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Chartered Institute of Marketing event speakers and students

Industry speakers inspire careers in food and farming

speakers and students

Agriculture and food production students gained invaluable advice on planning their futures at an inspirational Q and A session with a panel of industry experts

The event, sponsored by the Food, Drink and Agricultural Group of the Chartered Institute of Marketing (CIM) and run by the Reaseheath Agricultural Development Academy (RADA) and the College’s agricultural department, attracted 80 students from relevant degrees and Level 3 Diploma programmes.

The panel consisted of Philip Mclaughlin (Agricultural Manager HSBC); Lisa Williams (Senior Consultant, Promar International and Genus plc); David Hall (Northern Manager EBLEX); Hayley Verney (Technical Sales Manager, AllTech) and Richard Ratcliffe (farmer and Vice Chair of Reaseheath Governors). The session was chaired by John Giles, Divisional Director of Promar International and the Chairman of CIM’s Food, Drink and Agricultural Group.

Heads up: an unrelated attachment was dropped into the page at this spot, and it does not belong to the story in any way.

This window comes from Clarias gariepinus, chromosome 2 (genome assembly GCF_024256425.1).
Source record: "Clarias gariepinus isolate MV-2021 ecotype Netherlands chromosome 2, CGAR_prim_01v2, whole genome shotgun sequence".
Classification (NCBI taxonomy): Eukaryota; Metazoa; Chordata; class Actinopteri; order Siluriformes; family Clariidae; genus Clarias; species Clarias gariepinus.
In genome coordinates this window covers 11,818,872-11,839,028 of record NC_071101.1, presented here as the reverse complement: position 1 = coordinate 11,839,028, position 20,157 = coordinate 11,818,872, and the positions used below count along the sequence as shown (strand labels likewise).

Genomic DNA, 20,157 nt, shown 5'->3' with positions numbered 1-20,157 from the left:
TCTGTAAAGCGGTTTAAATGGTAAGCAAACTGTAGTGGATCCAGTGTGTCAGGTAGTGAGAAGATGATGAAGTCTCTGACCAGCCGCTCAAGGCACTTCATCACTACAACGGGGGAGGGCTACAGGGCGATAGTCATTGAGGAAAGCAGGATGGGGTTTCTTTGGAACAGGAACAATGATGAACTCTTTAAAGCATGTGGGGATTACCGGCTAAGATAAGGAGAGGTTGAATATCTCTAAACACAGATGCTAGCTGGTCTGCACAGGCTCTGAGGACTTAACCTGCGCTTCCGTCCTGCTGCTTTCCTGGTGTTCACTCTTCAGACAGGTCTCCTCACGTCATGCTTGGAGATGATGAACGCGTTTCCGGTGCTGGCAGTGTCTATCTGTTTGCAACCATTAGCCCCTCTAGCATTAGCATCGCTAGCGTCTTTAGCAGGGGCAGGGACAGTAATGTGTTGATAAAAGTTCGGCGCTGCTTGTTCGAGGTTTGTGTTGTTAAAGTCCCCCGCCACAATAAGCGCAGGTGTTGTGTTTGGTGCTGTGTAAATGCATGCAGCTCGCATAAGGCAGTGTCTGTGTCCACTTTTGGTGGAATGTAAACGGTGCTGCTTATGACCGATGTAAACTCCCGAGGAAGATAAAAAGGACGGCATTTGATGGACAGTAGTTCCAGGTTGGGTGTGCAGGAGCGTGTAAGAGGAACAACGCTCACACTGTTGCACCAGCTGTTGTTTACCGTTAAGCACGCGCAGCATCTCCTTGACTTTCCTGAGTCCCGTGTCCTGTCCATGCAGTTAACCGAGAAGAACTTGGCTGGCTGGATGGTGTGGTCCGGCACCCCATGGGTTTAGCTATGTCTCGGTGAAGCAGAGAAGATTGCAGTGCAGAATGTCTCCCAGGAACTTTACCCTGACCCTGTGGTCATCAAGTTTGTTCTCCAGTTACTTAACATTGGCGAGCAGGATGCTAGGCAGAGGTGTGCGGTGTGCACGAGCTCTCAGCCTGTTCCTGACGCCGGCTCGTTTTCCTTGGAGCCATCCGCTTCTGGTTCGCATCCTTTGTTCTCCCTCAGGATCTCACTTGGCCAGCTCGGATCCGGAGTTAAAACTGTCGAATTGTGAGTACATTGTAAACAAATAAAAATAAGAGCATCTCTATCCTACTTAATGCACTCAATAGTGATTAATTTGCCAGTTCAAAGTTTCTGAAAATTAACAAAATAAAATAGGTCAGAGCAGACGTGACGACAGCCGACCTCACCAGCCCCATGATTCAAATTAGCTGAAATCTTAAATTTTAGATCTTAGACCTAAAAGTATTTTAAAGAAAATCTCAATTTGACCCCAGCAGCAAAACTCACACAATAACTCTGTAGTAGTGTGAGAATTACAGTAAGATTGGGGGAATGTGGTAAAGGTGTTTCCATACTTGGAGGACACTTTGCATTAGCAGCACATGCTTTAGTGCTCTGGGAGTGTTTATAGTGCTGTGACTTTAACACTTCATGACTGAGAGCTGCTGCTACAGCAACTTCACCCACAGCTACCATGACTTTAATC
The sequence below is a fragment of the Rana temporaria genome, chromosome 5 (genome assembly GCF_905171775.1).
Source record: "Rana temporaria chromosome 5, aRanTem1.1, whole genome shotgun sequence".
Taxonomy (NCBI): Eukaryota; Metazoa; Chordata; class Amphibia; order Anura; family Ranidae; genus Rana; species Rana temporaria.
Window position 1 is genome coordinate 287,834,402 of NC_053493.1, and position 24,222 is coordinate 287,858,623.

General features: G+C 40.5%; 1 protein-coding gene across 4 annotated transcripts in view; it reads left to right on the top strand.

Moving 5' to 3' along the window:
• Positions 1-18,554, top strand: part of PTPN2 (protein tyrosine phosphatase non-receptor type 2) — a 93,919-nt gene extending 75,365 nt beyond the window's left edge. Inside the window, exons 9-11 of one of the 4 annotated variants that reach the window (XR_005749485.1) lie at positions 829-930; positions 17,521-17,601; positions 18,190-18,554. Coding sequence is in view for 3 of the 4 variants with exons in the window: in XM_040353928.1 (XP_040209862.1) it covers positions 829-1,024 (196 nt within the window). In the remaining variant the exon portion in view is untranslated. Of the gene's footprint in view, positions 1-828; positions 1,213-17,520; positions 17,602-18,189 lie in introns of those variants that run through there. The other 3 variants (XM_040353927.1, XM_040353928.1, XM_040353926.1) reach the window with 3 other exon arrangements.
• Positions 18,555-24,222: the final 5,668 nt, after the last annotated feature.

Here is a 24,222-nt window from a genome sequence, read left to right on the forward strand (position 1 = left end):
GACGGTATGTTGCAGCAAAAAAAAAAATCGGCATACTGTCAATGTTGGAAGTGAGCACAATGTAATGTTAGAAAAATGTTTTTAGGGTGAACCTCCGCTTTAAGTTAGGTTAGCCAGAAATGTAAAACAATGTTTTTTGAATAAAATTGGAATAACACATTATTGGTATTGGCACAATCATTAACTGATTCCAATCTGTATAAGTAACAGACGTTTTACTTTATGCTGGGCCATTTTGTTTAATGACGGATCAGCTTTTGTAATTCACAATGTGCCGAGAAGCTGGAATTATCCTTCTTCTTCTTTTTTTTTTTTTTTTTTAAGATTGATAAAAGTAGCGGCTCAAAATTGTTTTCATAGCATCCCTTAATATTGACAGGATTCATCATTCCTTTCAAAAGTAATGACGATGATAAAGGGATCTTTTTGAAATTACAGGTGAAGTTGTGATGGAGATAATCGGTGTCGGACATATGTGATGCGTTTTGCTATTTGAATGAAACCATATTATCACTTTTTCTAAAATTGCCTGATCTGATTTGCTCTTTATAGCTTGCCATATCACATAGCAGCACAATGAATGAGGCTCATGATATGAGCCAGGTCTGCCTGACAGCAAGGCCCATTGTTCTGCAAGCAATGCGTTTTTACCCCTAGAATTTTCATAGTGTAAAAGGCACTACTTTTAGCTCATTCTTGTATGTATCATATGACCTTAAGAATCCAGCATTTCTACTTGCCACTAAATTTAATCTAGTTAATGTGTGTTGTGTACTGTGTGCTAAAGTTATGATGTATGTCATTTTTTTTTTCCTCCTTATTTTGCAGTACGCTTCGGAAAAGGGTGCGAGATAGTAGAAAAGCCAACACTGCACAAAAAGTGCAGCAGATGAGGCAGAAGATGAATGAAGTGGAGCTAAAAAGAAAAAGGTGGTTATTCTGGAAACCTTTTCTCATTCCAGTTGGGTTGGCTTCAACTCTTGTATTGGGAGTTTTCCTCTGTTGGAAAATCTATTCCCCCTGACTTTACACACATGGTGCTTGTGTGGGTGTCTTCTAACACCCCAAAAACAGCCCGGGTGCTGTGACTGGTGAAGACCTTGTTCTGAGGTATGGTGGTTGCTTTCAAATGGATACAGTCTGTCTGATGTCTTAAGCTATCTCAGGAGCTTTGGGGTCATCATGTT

Topics included the range of jobs and careers available, how to launch and build a career, the opportunities available and what employers look for in potential staff. Clear vision, a robust business plan, a critical understanding of the marketplace and a sound grasp of modern technology were among key attributes identified by the panel as being success factors.

Wider discussion ranged from the increasing number of females at management level to the surge in opportunities offered through expanding markets in Eastern Europe and China.

Describing the session as a great success, John Giles said: “It is essential that the agriculture and food production industries engage with talented young people and fire up their enthusiasm as to what they can achieve after studying. There are limitless opportunities in the UK and abroad, not just in farming but in areas such as human resources, finance, market analysis, IT, administration and in the legal field.

“The audience at Reaseheath was full of bright, intelligent and well informed young people and the standard of questions was as high as at any event, anywhere in the country. Every question was relevant and produced interesting and, in some cases, surprising answers from the panel.